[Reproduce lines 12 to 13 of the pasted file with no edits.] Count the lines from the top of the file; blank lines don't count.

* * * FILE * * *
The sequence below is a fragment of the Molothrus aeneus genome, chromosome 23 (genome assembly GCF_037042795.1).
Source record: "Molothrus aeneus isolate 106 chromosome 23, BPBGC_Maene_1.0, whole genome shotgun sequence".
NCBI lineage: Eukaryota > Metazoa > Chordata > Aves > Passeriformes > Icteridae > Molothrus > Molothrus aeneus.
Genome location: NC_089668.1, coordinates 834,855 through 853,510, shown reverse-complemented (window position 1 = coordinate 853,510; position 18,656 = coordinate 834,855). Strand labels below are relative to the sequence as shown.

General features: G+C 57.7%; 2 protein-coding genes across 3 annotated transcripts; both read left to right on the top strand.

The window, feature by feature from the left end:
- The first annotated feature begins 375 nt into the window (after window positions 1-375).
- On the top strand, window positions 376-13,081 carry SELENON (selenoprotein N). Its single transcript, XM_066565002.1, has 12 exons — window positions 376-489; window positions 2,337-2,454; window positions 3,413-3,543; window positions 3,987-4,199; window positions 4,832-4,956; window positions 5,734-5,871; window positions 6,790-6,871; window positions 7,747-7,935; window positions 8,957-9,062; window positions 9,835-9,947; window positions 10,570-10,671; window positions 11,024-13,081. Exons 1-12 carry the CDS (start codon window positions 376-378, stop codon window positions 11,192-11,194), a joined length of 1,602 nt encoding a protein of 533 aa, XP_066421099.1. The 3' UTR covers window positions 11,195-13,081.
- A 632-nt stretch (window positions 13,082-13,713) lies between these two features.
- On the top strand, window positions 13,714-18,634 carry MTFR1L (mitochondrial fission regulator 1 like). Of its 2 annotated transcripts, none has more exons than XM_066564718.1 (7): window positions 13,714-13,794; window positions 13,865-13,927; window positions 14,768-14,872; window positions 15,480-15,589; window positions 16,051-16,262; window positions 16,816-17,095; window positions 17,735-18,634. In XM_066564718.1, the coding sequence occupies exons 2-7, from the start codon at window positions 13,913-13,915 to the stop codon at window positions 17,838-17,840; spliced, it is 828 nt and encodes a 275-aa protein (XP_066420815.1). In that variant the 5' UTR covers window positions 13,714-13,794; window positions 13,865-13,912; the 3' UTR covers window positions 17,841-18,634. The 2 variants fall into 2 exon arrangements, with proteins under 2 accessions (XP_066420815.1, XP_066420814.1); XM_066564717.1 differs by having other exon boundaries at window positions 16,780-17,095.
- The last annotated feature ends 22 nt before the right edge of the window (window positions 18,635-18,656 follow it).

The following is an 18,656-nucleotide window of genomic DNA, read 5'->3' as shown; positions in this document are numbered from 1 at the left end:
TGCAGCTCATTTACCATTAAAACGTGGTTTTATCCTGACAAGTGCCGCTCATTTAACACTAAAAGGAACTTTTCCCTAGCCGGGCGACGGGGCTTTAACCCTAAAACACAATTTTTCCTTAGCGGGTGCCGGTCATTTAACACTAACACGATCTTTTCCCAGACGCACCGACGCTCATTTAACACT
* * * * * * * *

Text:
The following is an 18,656-nucleotide window of genomic DNA, read 5'->3' as shown; positions in this document are numbered from 1 at the left end:
TGCAGCTCATTTACCATTAAAACGTGGTTTTATCCTGACAAGTGCCGCTCATTTAACACTAAAAGGAACTTTTCCCTAGCCGGGCGACGGGGCTTTAACCCTAAAACACAATTTTTCCTTAGCGGGTGCCGGTCATTTAACACTAACACGATCTTTTCCCAGACGCACCGACGCTCATTTAACACT